Senate Committee Expresses Frustration at Pace of MNLARS Fixes

January 04, 2018 06:08 PM

Officials gathered during a public meeting Thursday morning to discuss ongoing issues with the Minnesota Licensing and Registration System (MNLARS).

The Senate Transportation Finance and Policy Committee meeting, at the Minnesota Senate Building in St. Paul, centered on the frustrations felt by many over the state's online system rollout.


RELATED: No Clear Answer Yet as to When MNLARS Issues May Be Fixed

KSTP Chief Political Reporter Tom Hauser reported meeting attendees said only marginal improvements to the system have been made despite persisting issues.

"We no longer think it's a bad launch," Scott Lambert, of the Minnesota Auto Dealers Association, said in the past. "We think it's a bad program. It's a tapestry of workarounds, temporary fixes and patches." 

How would you like to see state lawmakers address ongoing problems with MNLARS? You can send your thoughts to Gov. Mark Dayton, Sen. Paul Gazelka and House Speaker Kurt Daudt below.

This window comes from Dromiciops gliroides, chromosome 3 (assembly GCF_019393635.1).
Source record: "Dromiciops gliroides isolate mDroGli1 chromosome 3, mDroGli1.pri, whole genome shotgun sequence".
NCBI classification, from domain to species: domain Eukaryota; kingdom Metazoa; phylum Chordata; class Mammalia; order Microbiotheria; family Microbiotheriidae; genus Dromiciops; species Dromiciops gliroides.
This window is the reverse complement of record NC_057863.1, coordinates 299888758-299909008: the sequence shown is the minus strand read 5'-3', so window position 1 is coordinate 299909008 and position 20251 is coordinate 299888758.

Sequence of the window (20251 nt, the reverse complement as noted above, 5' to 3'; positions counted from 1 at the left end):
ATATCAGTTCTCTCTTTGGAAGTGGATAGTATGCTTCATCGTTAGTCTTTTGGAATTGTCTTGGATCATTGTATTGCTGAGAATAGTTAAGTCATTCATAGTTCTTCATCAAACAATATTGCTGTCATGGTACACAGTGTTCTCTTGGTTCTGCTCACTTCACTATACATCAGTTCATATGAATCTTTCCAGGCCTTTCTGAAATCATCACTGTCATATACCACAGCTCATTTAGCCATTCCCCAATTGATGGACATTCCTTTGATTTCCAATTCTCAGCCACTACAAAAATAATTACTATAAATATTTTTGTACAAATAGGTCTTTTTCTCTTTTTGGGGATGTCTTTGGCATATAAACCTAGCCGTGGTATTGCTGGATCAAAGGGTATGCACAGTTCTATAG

The meeting Thursday was another chance for car dealers, deputy registrars and members of the public to continue describing their experiences with MNLARS.

Cindy Geis, with the Minnesota Association of County Officers, said MNLARS hasn't been down as frequently as in the past and that processing times are improving. Geis said her deputy registrar in Scott County, though, is still running into problems issuing specialty plates and more.

"We've continued to extend ourselves to (Driver and Vehicle Services), so that we could collaborate with them and we could be part of the solution," Geis said. "Still, we have yet to be contacted to help test things out, to help the design of the system."


Republican Sen. Scott Newman, chair of the Senate Transportation Finance and Policy Committee, said he's been hearing similar complaints form people all over Minnesota. 

RELATED: Lawmakers Look Into MNLARS Issues

"I've been hearing from deputy registrars, and they continue to be very unhappy with the functionality of this system," Newman said. "I am not confident, as I sit here right now, that DPS has been able to fix this."

In December, state Information Commissioner Thomas A. Baden and members of his staff testified that while they plan to launch software updates this month, it will be sometime this year before the issues are completely worked out, although they were unable to say exactly when that would be.


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